How Not To Writte… A Halloween or Fireworks Night Invite

The leaves are turning myriad shades of gold and rust on the trees, the huge, spindly-legged spiders are once again returning to their haunts in the corner of the living room, and across the land, families are arguing about whether it is, or is not, cold enough to justify putting the central heating on – it’s Autumn, folks!

And as any self-respecting Brit will tell you, there are only two dates in the Autumn social calendar worth worrying about:

  1. Halloween – the coming of the Autumn’s evil spirits, the Day of the Dead, or the night Cheryl from the local pub dons an ill-advised catsuit and emits a feral growl at anyone who’ll listen.
  2. Fireworks/Bonfire Night – the day we all gather around a giant bonfire and set off fireworks to commemorate the day some bloke in a massive hat almost succeeded in blowing up the English Parliament with gunpowder (yeah, we’re not sure why this is suitable for kids either…)

If you’re going get everyone along to your Halloween bash/Bonfire Night extravaganza, you’re gonna need to craft some ghoulishly great copy for your invites.

Here’s the dos and don’ts:


  • Be creative. Go wild, indulge your inner puns, dodgy Paint and Photoshop skills and overuse of Halloween fonts…(hello ‘Onyx’ my old friend).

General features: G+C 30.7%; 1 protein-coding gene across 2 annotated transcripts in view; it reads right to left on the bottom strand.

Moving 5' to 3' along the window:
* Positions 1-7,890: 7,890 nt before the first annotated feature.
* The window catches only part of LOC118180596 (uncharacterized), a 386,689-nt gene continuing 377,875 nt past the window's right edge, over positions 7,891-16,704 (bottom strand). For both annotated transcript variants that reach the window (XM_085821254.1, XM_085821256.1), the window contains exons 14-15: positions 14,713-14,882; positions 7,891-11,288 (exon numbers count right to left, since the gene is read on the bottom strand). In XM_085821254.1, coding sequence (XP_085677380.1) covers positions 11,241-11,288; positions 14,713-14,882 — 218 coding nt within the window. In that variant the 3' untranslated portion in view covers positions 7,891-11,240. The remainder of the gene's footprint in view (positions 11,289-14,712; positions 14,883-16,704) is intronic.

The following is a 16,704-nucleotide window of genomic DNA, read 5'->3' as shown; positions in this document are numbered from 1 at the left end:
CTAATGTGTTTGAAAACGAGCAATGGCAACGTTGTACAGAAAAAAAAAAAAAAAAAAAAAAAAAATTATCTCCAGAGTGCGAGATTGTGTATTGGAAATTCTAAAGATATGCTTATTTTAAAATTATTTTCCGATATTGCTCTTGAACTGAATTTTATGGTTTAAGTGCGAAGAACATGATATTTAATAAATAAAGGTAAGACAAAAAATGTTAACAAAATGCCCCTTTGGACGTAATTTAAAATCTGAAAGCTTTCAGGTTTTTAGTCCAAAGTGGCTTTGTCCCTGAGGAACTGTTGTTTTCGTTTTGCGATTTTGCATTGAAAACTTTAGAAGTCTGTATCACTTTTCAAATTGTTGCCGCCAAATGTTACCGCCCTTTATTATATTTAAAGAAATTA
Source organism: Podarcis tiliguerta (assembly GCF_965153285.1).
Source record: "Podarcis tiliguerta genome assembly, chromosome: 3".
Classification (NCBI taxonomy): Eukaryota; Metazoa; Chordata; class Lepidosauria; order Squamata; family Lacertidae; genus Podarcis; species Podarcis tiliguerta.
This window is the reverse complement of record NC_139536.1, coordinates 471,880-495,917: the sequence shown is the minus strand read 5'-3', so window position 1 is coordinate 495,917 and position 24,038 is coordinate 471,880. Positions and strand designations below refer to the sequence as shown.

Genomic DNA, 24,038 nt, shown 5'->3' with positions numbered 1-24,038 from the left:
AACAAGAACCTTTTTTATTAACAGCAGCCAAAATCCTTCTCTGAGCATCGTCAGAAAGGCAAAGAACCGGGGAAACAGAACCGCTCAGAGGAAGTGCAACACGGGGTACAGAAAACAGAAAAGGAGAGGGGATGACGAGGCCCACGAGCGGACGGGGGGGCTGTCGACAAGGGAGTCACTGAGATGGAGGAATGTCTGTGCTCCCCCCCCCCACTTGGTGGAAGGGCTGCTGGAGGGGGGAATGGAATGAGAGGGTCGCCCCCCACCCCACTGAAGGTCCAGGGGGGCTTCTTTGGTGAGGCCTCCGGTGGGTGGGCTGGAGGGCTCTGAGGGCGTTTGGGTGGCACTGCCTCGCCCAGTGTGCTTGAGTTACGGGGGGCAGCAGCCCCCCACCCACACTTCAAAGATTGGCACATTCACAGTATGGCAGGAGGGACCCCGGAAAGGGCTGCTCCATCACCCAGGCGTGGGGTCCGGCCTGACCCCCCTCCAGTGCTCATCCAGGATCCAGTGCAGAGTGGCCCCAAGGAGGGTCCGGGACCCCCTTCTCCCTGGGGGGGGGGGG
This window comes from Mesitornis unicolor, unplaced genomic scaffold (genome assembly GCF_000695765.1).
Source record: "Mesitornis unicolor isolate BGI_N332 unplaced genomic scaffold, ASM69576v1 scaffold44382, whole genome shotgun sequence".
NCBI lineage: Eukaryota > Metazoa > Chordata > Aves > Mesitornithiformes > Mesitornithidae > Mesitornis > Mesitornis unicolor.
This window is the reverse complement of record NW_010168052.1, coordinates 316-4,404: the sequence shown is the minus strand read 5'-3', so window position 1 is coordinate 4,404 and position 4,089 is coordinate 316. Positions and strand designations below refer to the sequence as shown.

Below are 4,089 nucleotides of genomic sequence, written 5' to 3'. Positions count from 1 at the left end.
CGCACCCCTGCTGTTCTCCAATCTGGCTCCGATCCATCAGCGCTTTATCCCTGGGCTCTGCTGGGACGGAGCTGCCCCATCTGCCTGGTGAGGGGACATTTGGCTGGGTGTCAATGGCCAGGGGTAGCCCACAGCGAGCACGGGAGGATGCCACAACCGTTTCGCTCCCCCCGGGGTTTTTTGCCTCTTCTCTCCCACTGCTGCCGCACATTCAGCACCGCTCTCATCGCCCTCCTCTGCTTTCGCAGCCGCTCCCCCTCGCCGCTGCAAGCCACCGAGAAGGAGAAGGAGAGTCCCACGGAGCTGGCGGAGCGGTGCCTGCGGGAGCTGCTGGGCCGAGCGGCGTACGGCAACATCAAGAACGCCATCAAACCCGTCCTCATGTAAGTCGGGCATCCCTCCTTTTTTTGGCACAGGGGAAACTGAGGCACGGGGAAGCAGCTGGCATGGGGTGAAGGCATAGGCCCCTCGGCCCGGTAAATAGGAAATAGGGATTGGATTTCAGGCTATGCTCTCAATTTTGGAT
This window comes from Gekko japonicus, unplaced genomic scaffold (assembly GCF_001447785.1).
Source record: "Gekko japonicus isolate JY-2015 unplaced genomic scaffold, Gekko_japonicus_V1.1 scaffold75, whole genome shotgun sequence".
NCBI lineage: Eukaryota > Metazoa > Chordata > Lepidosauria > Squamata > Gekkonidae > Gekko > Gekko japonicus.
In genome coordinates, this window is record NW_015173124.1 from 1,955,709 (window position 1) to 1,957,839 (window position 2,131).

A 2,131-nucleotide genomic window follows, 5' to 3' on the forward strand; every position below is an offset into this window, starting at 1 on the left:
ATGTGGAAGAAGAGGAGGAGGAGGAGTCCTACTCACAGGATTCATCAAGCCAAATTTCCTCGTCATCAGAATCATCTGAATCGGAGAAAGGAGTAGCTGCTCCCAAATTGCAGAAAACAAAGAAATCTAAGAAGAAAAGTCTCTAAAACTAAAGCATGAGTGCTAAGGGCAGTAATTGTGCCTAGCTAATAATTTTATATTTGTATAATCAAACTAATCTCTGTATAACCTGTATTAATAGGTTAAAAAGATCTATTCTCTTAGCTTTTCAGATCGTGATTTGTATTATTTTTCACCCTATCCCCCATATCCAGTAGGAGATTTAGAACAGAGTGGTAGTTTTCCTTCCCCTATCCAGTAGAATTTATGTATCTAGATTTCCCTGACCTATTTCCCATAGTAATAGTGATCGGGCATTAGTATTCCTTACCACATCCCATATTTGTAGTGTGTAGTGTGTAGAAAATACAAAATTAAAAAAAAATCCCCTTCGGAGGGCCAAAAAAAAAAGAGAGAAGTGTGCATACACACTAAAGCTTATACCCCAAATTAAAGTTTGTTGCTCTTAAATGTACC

• Remember to give the location and a contact number – you’ll be amazed once you’ve covered your invite with pumpkins and Trump effigies that there’s no room to tell people where they need to assemble.
  • Give the date/time… always useful to know when we’re supposed to turn up, before midnight, lest you want a pile of Cinderella-style pumpkins littering your doorstep.
  • Be clear if you are expecting people to RSVP (or materialise ghostlike out of thin air), come in fancy dress (and the dreaded couples costumes), or bring something (severed head, booze, zombie survival kit).
  • Go mad with the alliteration or throwing in a pun or two, just don’t overdo it. Halloween Hijinks, Poltergeist Party, Ghostly Get-together…the list is (sadly) endless.
  • Go old school/vintage – an intricate lace-patterned gothic-style invite, with archaic terminology can work particularly well. Remember this was the time of Stoker, Mary Shelley, Poe (but not Pooh), gothic romances etc, so feel free to take inspiration from literature. Think soiree, affair, reception rather than party. Be very formal; i.e. ‘Your presence is cordially requested’.
  • Use language to create a little bit of mystery and intrigue (and a lot of internet searching)  by promising Nanty narking and that everyone will be tight as a boiled owl (Ed: nope, I’m none the wiser either).


  • Start your first line of the invite with the words ‘Fancy a big bang?’.  It’s a cliché, it’s dull and unimaginative – use at your peril or fear of derision.
  • Use any other clichés. The same goes for witches brew, the witching hour and spooktacular…….
  • Be a knob when people don’t turn up in fancy dress. Their body, their choice.
  • Make the invite so cryptic that your intended guests have no idea they’ve actually been invited to the party/firework display of the century.
  • Forget to state if it’s family friendly, and what time carriages can come and collect as some of your guests may have babysitters to relieve (Ed: no, not like that, you filth-monger).